Instructions

How do you join the party? You simply need to define a NAPTR record that points (indirectly) to the required SRV records (which define the required UK NRPS).

a) Recommended method.

1) Define a NAPTR record for your zone that points to the Janet roaming  _radsec._tcp. record by appending the following line in the main zone header section, alongside the usual MX, TXT, SPF etc entries (e.g. to  camford.ac.uk.  43200  IN )   

NAPTR 100 10 "s" "x-eduroam:radius.tls" "" _radsec._tcp.roaming.ja.net.

Nb. Be careful - the above is case sensitive!

(in the main zone header section, alongside the usual MX, TXT, SPF etc entries)

2) You can verify all is well by then running DIG against your records e.g.

$ dig +short -t naptr camford.ac.uk

Result:
100 10 "s" "x-eduroam:radius.tls" "" _radsec._tcp.roaming.ja.net.

That's it! (The _tcp records section of the ja.net zone file includes the required SRV records for the 3 NRPSs.)

Nb. If you have multiple realm names defined for eduroam, you must add a NAPTR records for all of your realms! That includes sub-realms too.

Nbb. If you run DNSSEC might want to prove that the SRVs are real and verified.

Organisations running DNSSEC can then have the happy feeling that all of this is 100% validated - but in this case it doesn't really matter as we are using a closed club (eduroam RadSec currently uses a special CA that only members can use to create the transaction)

NB. Some DNS Servers do not support NAPTR:

Windows Server 2003 DNS Server and Windows 2008 non-R2 DNS Server  CANNOT do NAPTR

djbdns CANNOT do NAPTR either (without a patch applied...which is unlikely to be in a distro release)

DNS Servers which do support NAPTR:

Windows Server 2008 R2, BIND, CNR, PowerDNS, NSD, MaraDNS unxsbind and DNSmasq all CAN do it

Resources: NAPTR Record Creation using MS Windows 2008R2   

Test Systems to Verify and Monitor Site Records

As of May 2013 a check for NAPTR records is part of the eduroam(UK) Nagios test system running on the Support server. An alert appears on the Nagios LG page and also on your main configuration page.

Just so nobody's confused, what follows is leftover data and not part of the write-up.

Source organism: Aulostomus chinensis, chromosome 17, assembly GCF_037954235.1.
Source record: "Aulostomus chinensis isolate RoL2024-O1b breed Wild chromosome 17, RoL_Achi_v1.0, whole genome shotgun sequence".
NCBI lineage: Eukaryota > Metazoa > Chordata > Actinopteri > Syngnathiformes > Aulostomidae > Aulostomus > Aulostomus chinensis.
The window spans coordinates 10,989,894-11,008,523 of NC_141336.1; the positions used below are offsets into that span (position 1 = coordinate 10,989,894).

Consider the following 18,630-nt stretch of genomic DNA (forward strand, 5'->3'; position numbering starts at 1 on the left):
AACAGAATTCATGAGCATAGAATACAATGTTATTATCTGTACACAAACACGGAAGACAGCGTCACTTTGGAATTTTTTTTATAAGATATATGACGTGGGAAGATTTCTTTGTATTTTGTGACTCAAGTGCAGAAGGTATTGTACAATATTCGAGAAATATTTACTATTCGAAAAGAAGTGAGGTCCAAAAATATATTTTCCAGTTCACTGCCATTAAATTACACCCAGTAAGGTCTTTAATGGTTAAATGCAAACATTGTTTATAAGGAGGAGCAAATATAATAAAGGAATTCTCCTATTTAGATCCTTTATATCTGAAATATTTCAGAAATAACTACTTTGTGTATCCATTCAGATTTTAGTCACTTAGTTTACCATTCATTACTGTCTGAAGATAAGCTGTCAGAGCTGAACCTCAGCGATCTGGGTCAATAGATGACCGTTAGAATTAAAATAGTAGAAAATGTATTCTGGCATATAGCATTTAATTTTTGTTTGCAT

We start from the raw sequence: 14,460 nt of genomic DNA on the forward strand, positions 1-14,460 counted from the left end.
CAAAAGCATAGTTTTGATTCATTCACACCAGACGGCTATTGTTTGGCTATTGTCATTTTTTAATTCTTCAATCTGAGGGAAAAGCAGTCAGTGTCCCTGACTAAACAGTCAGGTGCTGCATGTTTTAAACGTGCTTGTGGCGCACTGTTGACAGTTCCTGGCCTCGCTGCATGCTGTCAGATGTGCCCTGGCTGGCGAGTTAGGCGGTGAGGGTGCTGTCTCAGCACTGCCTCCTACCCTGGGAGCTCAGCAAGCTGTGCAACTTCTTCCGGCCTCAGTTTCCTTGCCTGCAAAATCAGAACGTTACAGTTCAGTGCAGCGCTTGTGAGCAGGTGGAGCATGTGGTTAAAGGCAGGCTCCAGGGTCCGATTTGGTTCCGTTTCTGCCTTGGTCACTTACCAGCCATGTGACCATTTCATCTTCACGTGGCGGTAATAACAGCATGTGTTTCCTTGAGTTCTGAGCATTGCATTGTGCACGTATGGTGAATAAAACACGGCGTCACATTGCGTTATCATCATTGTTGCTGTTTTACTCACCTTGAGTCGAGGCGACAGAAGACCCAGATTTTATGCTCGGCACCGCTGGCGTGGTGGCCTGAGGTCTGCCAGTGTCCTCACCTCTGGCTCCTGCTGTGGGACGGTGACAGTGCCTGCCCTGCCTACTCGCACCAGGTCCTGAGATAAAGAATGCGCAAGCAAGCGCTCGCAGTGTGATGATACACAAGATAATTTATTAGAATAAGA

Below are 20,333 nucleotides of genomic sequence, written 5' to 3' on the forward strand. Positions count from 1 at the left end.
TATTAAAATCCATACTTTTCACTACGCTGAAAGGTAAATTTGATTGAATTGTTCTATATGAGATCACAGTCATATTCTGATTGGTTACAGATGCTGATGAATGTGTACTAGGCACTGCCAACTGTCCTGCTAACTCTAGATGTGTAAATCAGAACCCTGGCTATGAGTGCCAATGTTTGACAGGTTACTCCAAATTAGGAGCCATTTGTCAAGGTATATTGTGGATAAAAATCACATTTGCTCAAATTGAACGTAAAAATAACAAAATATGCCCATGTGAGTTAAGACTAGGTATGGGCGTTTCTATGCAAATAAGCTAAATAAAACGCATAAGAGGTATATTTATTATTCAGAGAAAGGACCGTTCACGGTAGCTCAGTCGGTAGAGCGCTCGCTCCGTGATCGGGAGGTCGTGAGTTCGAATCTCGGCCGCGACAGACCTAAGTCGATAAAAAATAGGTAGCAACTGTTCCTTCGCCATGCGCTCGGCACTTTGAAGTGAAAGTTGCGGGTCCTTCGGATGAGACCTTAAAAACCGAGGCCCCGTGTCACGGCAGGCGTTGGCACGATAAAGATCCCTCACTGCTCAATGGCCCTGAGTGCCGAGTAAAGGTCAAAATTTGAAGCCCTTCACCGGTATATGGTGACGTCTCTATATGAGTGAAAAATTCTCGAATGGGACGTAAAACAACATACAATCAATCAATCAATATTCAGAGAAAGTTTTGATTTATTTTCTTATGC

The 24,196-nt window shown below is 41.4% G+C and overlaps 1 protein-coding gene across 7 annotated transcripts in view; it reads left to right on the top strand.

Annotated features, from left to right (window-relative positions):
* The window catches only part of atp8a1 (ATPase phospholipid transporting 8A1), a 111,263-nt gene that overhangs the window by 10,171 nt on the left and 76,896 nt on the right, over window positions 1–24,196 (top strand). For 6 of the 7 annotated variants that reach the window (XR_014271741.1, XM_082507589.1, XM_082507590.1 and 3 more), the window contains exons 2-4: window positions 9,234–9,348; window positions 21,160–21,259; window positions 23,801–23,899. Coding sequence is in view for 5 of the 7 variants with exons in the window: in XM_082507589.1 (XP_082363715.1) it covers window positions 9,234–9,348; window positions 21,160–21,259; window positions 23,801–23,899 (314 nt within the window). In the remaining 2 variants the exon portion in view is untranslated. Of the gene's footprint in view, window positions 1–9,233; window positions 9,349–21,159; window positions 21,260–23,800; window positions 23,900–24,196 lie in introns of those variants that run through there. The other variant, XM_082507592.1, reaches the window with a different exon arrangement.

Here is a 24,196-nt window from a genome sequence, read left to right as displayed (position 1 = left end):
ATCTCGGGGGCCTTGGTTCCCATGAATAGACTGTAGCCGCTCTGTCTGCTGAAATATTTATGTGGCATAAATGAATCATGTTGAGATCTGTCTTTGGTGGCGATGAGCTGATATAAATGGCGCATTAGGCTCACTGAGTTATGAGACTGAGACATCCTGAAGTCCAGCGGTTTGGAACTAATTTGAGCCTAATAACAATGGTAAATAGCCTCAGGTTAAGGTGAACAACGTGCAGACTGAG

Constraints Limiting Wider RadSec Deployment

This advisory is a recommendation to implement a simple DNS configuration measure in order to support RadSec based authentication transactions at International level. It is not a recommendation to implement RadSec at organisational level for ORPS - NRPS communication. A major constraint is that RadSec, both TLS over TCP and Dynamic Server Discovery, is only supported at present in Radiator and RadSecProxy RADIUS implementations. RadSec TLS over TCP will be included in FreeRADIUS 3 and DD will become available in future releases.

If a RADIUS platform that supports RadSec has been deployed as the ORPS, participating organisations may implement (and we would recommend implemention of) RadSec TLS over TCP for communication with the national proxies. The NRPS are based on Radiator and so support TLS over TCP. Nb. Implementation requires the use of special eduroam-signed certificates - guidance on this is outside the scope of this advisory.

RadSec Dynamic Server Discovery is NOT permitted since an important and long standing tennet of the eduroam trust model (dating from the inception of the service) is that all RADIUS transactions pass  through the NRPS. Only when a robust central logging system has been developed can direct organisation - organisation authentication be considered. On a practial level, there are ongoing issues with DD on ALL of the platforms which currently support it (Radiator and radsecproxy).